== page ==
This morning I couldn't really sleep, so I woke up and read science fiction on the couch.  When Joanie woke up and got in the shower, I had a sudden urge to put A Taste of DNA on the stereo.  Joanie came down and started dancing to "New New" and we danced together.  Oh how in love I felt.

We're gonna have a - NERD PARTY tonite!!!!!!!


Recently I picked up an old Imagewriter II dot-matrix printer off Kreggslizzt, because, you know, bad ideas.  The guy I bought it from also had bad ideas - in his case, a dream that somehow involved him selling customized dot-matrix Print Shop (R) banners on various Internet sites.  "No-one's doing that - could be a business idea."  I'm not sure that anyone would pay, you know, actual money for that service, and I'm certain that the collection of various old computers that he had going would not have resulted in him arriving at that dream - but I do admire people who actually consider monetizing their bad ideas.  I just pour mine out onto cassettes and give them away.

So dude's motley combo of old iMac and Imagewriter II wasn't going to work, at least not without some sort of expensive widget to hook up the IW to a USB port... I have older computers, I thought, so: to the nerdery!

Attempt #1: Purchase DIN8 serial cable to connect Macintosh Classic (the computer I bought going into college in 1991!) to the IW.  Should be easy, right?  Well, of course I never installed an Imagewriter II driver on that computer back in college - I had the superior Stylewriter inkjet printer.  But wait, I think I have a copy of the system floppy disks in the garage, right?.  Stack request!  I spent an evening looking, didn't find anything related to what I wanted, though of course I found a lot of other mysterious objects that lead to other pursuits.  That's how that sort of thing always works.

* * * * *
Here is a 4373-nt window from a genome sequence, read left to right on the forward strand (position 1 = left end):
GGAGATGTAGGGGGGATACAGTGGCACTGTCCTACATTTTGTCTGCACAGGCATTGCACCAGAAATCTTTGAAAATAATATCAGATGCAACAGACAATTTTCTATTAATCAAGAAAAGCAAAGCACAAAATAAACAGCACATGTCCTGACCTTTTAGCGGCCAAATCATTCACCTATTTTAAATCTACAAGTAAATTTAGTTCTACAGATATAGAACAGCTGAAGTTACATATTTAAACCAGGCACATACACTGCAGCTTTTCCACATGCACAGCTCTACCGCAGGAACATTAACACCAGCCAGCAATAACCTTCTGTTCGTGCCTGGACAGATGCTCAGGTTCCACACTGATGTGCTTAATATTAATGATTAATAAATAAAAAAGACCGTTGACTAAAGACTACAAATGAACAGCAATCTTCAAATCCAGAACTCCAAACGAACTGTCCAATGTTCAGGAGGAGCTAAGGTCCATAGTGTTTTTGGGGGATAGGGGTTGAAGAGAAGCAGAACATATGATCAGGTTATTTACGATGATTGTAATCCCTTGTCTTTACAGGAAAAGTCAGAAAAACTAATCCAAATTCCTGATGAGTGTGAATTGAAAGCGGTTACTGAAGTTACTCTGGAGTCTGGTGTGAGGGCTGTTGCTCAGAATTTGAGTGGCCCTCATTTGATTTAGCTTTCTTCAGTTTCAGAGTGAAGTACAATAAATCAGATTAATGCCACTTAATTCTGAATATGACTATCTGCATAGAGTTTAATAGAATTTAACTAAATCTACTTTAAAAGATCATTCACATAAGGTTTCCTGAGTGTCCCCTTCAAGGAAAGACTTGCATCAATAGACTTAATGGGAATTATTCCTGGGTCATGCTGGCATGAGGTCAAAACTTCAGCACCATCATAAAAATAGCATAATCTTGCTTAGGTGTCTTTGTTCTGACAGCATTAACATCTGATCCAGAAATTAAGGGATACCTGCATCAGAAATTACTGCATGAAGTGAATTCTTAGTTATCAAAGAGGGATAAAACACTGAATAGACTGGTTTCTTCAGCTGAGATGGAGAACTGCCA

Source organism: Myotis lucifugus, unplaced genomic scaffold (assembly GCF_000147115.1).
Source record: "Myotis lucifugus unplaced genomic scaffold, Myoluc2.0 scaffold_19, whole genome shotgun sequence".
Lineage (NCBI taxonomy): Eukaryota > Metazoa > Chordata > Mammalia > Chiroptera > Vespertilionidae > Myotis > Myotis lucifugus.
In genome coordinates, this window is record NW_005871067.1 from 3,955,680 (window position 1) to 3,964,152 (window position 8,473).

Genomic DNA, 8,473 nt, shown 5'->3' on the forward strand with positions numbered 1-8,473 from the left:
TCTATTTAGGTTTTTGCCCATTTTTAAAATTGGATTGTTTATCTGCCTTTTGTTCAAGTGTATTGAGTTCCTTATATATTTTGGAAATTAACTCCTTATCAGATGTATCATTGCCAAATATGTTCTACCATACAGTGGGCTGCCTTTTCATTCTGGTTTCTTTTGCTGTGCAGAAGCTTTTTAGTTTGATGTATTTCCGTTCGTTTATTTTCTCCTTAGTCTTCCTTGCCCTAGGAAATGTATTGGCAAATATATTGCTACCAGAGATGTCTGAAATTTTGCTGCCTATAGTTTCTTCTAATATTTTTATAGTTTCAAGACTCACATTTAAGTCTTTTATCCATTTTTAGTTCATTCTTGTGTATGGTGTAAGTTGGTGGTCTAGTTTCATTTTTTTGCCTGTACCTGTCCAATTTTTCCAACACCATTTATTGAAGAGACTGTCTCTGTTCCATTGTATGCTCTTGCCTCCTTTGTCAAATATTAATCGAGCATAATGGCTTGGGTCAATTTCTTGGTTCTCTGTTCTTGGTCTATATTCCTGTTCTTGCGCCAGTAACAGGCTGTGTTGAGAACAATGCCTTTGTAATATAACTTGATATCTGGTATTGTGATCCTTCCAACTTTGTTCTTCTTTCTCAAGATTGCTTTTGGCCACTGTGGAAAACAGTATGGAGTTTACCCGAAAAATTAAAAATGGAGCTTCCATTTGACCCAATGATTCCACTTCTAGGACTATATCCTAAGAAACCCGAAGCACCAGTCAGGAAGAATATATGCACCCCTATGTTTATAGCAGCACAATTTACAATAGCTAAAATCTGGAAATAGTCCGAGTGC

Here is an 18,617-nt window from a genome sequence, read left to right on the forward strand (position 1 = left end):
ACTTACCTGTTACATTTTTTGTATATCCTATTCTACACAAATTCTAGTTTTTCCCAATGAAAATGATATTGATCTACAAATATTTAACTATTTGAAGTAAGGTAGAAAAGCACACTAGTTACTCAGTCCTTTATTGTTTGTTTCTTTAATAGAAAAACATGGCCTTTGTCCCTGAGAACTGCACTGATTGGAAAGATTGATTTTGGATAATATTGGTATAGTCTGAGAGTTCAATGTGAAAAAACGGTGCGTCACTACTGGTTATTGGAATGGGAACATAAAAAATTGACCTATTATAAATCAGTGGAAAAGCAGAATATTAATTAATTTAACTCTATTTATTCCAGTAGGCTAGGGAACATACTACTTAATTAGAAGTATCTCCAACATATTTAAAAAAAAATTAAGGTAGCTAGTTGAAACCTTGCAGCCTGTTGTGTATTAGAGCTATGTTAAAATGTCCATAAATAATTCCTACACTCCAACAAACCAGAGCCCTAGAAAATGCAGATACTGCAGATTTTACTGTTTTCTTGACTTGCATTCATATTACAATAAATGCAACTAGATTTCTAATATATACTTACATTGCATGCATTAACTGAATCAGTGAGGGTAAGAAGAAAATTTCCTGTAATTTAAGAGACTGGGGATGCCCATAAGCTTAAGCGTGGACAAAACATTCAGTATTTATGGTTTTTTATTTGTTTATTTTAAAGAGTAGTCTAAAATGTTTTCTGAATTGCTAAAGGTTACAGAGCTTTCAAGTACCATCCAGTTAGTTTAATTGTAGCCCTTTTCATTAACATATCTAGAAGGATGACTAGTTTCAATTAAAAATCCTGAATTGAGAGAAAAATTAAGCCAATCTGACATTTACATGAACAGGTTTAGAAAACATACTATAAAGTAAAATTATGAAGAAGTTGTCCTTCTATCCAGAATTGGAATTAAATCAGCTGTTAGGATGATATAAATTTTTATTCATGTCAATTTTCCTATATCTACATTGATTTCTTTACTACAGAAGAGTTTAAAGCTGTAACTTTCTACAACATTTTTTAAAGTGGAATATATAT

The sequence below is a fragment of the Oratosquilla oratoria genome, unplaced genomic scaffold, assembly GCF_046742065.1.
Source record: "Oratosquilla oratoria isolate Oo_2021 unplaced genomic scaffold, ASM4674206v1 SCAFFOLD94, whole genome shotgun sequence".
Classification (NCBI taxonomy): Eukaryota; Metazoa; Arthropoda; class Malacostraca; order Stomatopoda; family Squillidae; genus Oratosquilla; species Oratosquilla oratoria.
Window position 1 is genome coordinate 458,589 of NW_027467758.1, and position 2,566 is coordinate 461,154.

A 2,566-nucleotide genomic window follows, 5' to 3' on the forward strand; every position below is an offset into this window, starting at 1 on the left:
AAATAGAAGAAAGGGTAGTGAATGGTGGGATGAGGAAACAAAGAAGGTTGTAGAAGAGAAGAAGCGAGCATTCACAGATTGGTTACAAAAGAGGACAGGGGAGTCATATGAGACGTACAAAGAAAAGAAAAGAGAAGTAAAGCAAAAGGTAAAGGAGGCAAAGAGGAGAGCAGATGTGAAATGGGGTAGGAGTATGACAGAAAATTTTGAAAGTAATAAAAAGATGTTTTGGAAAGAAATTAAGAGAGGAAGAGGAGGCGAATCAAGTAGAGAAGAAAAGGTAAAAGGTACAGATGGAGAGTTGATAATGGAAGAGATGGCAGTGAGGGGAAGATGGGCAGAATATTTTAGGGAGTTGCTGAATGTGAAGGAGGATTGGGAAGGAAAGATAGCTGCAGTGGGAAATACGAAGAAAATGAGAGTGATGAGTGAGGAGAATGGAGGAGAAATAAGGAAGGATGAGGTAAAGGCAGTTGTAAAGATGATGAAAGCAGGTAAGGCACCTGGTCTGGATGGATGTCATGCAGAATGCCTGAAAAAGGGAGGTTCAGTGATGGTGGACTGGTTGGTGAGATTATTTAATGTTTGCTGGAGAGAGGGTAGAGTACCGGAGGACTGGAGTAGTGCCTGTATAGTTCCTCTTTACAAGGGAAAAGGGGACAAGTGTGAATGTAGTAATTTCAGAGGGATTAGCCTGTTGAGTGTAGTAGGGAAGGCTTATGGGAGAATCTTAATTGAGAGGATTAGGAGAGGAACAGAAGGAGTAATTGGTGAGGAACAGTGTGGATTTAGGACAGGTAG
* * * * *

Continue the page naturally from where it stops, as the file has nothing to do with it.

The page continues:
Well, I wasn't going to be thwarted so easily.  So I found an image of the System 6.0.7 system disks online, bought a USB floppy drive, and did everything in my power to write them onto a floppy disk that my old computer could read.  Should be easy on a Linux computer, right?  dd if=something of=something.  Or so the Internet told me.  But oh my cranky old 21-year-old computer didn't want to accept the disks made this way.

Look for my System 9.1 CD so I can unearth the old eMac and boot it up in System 9.1 so I could write a system 6.0.7 floppy for my Mac Classic.  At this point, things are getting seriously out of hand, and of course I can't find my System 9.1 CD.  I ask Joel at work if he can find his disc, but to no luck - all he can find are Stone Age versions of old design software.  Bah!


Attempt #2: